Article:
Michel De Montaigne Essays Summary

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He continued his education at the College of Guyenne, where he found the strict discipline abhorrent and the instruction only moderately interesting, and eventually at the University of Toulouse, where he studied law.

Following in the public-service tradition begun by his grandfather, he entered into the magistrature, becoming a member of the Board of Excise, the new tax court of Périgueux, and, when that body was dissolved in 1557, of the Parliament of Bordeaux, one of the eight regional parliaments that constituted the French Parliament, the highest national court of justice.

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After having been interrupted again, by a renewed outbreak of the plague in the area that forced Montaigne and his family to seek refuge elsewhere, by military activity close to his estate, and by diplomatic duties, when Catherine de Médicis appealed to his abilities as a negotiator to mediate between herself and Henry of Navarre—a mission that turned out to be unsuccessful—Montaigne was able to finish the work in 1587.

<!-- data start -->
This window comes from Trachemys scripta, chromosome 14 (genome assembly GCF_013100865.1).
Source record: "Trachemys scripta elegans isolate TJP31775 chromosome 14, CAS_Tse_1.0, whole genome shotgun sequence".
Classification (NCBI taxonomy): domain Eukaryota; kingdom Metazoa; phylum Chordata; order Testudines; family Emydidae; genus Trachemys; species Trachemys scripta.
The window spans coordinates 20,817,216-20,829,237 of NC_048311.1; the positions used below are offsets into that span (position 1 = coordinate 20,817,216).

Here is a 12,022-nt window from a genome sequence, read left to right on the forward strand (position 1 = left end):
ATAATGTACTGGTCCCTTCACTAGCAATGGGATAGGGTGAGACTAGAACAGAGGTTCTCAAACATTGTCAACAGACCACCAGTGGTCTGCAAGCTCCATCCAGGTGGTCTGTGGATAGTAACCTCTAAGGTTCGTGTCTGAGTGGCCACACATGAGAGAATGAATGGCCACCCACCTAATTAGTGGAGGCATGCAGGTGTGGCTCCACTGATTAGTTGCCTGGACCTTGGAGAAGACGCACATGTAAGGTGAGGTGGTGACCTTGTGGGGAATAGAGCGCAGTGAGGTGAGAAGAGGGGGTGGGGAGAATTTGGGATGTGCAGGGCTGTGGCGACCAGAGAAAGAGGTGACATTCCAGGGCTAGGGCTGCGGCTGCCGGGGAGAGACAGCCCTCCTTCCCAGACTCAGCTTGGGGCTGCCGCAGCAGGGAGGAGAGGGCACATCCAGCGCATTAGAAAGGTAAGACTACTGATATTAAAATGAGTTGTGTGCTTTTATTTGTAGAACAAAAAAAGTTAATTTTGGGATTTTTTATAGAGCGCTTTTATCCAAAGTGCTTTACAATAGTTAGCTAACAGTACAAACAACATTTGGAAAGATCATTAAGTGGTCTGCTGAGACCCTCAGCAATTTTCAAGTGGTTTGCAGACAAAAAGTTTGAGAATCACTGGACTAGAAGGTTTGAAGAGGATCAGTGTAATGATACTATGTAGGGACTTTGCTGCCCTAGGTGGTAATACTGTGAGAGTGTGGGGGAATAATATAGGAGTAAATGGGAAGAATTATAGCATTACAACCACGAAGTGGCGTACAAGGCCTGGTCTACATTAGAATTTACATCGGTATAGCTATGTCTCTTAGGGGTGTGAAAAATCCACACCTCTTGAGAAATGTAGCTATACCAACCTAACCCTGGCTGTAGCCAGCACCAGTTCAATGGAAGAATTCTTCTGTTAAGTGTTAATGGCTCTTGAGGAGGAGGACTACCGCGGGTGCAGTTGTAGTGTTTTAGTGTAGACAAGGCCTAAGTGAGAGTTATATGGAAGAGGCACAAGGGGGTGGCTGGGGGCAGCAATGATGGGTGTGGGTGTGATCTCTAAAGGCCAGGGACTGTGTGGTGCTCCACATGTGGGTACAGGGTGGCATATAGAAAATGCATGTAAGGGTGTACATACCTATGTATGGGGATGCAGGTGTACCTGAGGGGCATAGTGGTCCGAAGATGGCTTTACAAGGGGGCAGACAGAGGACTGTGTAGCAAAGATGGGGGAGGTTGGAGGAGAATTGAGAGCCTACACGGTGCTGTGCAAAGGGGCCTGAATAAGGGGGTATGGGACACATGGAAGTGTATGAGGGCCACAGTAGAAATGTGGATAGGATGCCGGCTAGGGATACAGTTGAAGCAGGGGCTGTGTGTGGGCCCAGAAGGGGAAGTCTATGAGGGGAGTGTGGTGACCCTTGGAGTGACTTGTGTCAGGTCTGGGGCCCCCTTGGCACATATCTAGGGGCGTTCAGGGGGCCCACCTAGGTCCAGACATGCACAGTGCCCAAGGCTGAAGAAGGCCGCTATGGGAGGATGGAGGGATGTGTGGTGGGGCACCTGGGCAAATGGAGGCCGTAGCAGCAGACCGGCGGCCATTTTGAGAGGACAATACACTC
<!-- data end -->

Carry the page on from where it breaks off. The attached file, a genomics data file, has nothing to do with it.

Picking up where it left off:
The year 1588 was marked by both political and literary events.

There, at the age of 24, he made the acquaintance of Étienne de la Boétie, a meeting that was one of the most significant events in Montaigne’s life.

Between the slightly older La Boétie (1530–63), an already distinguished civil servant, humanist scholar, and writer, and Montaigne an extraordinary friendship sprang up, based on a profound intellectual and emotional closeness and reciprocity.

To the cannibalistic natives who operate a society that is much more primitive than the Europeans and who are concerned with the mere rudimentary aspects of life, the European society is peculiar. This is assuming the belief that the Europeans are the norm.

The Europeans “consent to obey a boy” (p.240) and have extreme social injustice where “... By identifying the “self” and the “other”, he first sets the differences between the two and then blurs them to state that the universal human posses characteristics of both societies and that one is not necessarily more civilized than the other.

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